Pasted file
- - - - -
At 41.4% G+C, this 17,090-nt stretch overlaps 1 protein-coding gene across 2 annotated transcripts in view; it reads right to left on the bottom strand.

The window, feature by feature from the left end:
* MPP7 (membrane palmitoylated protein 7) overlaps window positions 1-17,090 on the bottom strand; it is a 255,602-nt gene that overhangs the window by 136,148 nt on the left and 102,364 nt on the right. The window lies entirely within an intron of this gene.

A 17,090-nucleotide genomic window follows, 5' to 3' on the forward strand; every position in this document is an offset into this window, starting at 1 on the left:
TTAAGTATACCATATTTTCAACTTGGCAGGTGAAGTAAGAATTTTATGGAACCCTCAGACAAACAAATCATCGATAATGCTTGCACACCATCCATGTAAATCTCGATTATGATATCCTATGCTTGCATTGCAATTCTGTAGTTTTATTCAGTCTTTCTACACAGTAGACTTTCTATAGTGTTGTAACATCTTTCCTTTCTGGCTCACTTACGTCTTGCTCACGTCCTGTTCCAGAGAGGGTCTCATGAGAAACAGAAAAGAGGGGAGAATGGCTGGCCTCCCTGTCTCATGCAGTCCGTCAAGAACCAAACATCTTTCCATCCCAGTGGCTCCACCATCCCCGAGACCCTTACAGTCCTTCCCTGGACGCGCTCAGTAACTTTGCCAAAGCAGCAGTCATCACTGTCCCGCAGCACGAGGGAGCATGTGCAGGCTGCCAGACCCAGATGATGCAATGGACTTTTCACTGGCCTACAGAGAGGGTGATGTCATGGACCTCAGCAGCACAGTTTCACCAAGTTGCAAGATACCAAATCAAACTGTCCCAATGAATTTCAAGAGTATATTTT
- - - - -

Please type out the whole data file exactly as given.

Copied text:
At 41.4% G+C, this 17,090-nt stretch overlaps 1 protein-coding gene across 2 annotated transcripts in view; it reads right to left on the bottom strand.

The window, feature by feature from the left end:
* MPP7 (membrane palmitoylated protein 7) overlaps window positions 1-17,090 on the bottom strand; it is a 255,602-nt gene that overhangs the window by 136,148 nt on the left and 102,364 nt on the right. The window lies entirely within an intron of this gene.

A 17,090-nucleotide genomic window follows, 5' to 3' on the forward strand; every position in this document is an offset into this window, starting at 1 on the left:
TTAAGTATACCATATTTTCAACTTGGCAGGTGAAGTAAGAATTTTATGGAACCCTCAGACAAACAAATCATCGATAATGCTTGCACACCATCCATGTAAATCTCGATTATGATATCCTATGCTTGCATTGCAATTCTGTAGTTTTATTCAGTCTTTCTACACAGTAGACTTTCTATAGTGTTGTAACATCTTTCCTTTCTGGCTCACTTACGTCTTGCTCACGTCCTGTTCCAGAGAGGGTCTCATGAGAAACAGAAAAGAGGGGAGAATGGCTGGCCTCCCTGTCTCATGCAGTCCGTCAAGAACCAAACATCTTTCCATCCCAGTGGCTCCACCATCCCCGAGACCCTTACAGTCCTTCCCTGGACGCGCTCAGTAACTTTGCCAAAGCAGCAGTCATCACTGTCCCGCAGCACGAGGGAGCATGTGCAGGCTGCCAGACCCAGATGATGCAATGGACTTTTCACTGGCCTACAGAGAGGGTGATGTCATGGACCTCAGCAGCACAGTTTCACCAAGTTGCAAGATACCAAATCAAACTGTCCCAATGAATTTCAAGAGTATATTTT